The son of a tribal chief, Nelson Mandela began his opposition to South Africa’s government policies while attending college. He went on to become a lawyer and joined the African National Congress (ANC) in 1944.
For two decades he led the fight against apartheid’s racist policies, until he was sentenced to life in prison for sabotage in 1964. The long campaign for his release succeeded in 1990 and the newly legalized ANC elected him their president the next year. His national call for forgiveness of his enemies helped to bring calm to the country.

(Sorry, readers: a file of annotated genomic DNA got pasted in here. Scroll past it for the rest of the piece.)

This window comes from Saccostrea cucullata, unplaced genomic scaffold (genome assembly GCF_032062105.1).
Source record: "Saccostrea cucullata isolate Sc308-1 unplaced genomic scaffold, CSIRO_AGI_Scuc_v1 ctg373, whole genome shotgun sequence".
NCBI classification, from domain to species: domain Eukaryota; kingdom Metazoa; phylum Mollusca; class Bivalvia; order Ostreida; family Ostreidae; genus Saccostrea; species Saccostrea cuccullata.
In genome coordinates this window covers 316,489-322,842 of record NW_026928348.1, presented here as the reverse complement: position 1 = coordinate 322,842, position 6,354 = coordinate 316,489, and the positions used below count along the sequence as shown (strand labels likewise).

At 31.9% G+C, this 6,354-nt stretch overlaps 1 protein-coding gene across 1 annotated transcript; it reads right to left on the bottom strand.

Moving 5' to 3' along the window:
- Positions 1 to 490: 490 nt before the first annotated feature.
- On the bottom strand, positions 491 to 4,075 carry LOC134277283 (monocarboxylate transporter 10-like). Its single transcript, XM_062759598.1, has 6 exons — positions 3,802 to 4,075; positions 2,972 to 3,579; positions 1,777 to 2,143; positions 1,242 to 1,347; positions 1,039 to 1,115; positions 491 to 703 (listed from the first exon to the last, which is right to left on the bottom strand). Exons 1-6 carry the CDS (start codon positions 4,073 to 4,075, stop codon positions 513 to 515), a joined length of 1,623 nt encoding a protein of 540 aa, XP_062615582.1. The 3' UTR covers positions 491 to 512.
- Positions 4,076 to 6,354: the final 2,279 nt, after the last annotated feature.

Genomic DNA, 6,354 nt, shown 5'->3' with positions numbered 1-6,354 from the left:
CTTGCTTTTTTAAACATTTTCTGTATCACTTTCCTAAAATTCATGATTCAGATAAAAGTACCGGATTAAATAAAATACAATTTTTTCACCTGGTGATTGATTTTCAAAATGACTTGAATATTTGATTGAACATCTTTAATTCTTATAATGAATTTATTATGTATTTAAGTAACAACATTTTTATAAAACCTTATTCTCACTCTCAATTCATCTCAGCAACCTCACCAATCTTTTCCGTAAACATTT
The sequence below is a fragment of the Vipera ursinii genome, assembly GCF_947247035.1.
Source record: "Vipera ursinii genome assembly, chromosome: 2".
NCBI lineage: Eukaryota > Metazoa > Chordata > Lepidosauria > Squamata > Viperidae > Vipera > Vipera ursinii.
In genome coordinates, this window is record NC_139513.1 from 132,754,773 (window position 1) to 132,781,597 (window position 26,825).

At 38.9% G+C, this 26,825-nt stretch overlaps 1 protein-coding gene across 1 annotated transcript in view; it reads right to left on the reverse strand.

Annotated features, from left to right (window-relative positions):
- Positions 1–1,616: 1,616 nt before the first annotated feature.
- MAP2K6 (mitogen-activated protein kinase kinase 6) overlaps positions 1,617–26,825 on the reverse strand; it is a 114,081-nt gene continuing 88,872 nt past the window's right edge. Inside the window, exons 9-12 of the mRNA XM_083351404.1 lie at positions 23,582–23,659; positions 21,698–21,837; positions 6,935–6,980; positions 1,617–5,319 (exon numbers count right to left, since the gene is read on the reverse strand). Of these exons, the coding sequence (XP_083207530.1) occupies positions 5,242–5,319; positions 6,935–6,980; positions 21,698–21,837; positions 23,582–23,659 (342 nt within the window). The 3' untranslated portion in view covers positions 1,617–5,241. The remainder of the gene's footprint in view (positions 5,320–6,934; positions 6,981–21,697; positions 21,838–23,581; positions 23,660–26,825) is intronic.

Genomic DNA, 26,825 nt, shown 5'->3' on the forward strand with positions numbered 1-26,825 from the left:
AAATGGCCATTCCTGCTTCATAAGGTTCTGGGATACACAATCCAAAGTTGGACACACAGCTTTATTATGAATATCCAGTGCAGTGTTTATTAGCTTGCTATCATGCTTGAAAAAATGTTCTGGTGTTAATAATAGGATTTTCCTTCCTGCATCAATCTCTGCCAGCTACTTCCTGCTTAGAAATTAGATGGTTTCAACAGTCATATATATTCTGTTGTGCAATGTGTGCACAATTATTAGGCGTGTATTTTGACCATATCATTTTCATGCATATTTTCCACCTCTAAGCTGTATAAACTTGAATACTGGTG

His negotiations with then President F. W. de Klerk led to South Africa’s first multi-racial presidential election in 1994. Mandela easily won the election.
He retired in 1999. Today he writes, heads the Nelson Mandela Children’s Fund, works tirelessly against AIDS and other diseases ravaging the continent. Still the African “tribal elder”, he is frequently asked to take leading roles in peace negotiations in his neighboring countries.